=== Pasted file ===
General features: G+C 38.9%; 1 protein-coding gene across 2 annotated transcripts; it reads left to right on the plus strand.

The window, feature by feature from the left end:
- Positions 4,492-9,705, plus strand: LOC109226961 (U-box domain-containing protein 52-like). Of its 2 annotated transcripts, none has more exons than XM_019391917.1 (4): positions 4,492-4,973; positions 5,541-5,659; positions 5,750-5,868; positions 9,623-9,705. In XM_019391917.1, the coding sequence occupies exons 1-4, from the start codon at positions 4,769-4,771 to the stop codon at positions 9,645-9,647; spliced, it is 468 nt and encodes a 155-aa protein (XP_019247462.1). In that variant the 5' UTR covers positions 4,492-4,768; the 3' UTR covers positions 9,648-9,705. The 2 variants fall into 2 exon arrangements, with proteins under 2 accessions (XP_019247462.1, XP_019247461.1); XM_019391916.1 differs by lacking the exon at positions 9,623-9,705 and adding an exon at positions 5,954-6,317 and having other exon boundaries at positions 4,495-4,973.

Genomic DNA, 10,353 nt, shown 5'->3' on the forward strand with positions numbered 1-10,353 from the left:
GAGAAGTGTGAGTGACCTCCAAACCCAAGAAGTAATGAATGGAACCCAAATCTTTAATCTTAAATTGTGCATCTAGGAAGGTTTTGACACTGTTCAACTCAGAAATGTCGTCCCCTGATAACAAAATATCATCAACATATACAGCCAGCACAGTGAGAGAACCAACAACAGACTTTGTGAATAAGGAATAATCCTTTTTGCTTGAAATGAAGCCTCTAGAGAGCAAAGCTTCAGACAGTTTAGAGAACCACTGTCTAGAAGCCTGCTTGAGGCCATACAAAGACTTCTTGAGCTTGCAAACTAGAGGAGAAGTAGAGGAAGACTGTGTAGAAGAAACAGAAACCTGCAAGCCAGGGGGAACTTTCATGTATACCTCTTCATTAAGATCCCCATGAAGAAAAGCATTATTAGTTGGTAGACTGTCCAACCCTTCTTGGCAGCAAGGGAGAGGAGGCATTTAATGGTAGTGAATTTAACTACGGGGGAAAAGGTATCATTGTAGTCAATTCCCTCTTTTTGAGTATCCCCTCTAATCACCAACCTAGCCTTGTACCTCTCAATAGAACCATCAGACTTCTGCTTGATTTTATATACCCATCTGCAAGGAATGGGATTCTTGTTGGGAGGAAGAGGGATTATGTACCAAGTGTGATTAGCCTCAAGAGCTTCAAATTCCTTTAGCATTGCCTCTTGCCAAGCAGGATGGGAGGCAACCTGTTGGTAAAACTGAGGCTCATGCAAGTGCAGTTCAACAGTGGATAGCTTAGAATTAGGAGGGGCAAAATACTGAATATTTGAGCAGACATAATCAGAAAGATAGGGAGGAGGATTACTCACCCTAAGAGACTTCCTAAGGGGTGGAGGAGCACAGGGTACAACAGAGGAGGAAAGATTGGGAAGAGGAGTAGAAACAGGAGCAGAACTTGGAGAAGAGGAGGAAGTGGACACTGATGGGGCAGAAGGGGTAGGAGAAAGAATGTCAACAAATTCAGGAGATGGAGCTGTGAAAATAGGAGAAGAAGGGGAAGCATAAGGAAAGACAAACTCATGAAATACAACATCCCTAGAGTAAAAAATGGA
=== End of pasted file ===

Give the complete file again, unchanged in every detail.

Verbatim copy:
General features: G+C 38.9%; 1 protein-coding gene across 2 annotated transcripts; it reads left to right on the plus strand.

The window, feature by feature from the left end:
- Positions 4,492-9,705, plus strand: LOC109226961 (U-box domain-containing protein 52-like). Of its 2 annotated transcripts, none has more exons than XM_019391917.1 (4): positions 4,492-4,973; positions 5,541-5,659; positions 5,750-5,868; positions 9,623-9,705. In XM_019391917.1, the coding sequence occupies exons 1-4, from the start codon at positions 4,769-4,771 to the stop codon at positions 9,645-9,647; spliced, it is 468 nt and encodes a 155-aa protein (XP_019247462.1). In that variant the 5' UTR covers positions 4,492-4,768; the 3' UTR covers positions 9,648-9,705. The 2 variants fall into 2 exon arrangements, with proteins under 2 accessions (XP_019247462.1, XP_019247461.1); XM_019391916.1 differs by lacking the exon at positions 9,623-9,705 and adding an exon at positions 5,954-6,317 and having other exon boundaries at positions 4,495-4,973.

Genomic DNA, 10,353 nt, shown 5'->3' on the forward strand with positions numbered 1-10,353 from the left:
GAGAAGTGTGAGTGACCTCCAAACCCAAGAAGTAATGAATGGAACCCAAATCTTTAATCTTAAATTGTGCATCTAGGAAGGTTTTGACACTGTTCAACTCAGAAATGTCGTCCCCTGATAACAAAATATCATCAACATATACAGCCAGCACAGTGAGAGAACCAACAACAGACTTTGTGAATAAGGAATAATCCTTTTTGCTTGAAATGAAGCCTCTAGAGAGCAAAGCTTCAGACAGTTTAGAGAACCACTGTCTAGAAGCCTGCTTGAGGCCATACAAAGACTTCTTGAGCTTGCAAACTAGAGGAGAAGTAGAGGAAGACTGTGTAGAAGAAACAGAAACCTGCAAGCCAGGGGGAACTTTCATGTATACCTCTTCATTAAGATCCCCATGAAGAAAAGCATTATTAGTTGGTAGACTGTCCAACCCTTCTTGGCAGCAAGGGAGAGGAGGCATTTAATGGTAGTGAATTTAACTACGGGGGAAAAGGTATCATTGTAGTCAATTCCCTCTTTTTGAGTATCCCCTCTAATCACCAACCTAGCCTTGTACCTCTCAATAGAACCATCAGACTTCTGCTTGATTTTATATACCCATCTGCAAGGAATGGGATTCTTGTTGGGAGGAAGAGGGATTATGTACCAAGTGTGATTAGCCTCAAGAGCTTCAAATTCCTTTAGCATTGCCTCTTGCCAAGCAGGATGGGAGGCAACCTGTTGGTAAAACTGAGGCTCATGCAAGTGCAGTTCAACAGTGGATAGCTTAGAATTAGGAGGGGCAAAATACTGAATATTTGAGCAGACATAATCAGAAAGATAGGGAGGAGGATTACTCACCCTAAGAGACTTCCTAAGGGGTGGAGGAGCACAGGGTACAACAGAGGAGGAAAGATTGGGAAGAGGAGTAGAAACAGGAGCAGAACTTGGAGAAGAGGAGGAAGTGGACACTGATGGGGCAGAAGGGGTAGGAGAAAGAATGTCAACAAATTCAGGAGATGGAGCTGTGAAAATAGGAGAAGAAGGGGAAGCATAAGGAAAGACAAACTCATGAAATACAACATCCCTAGAGTAAAAAATGGA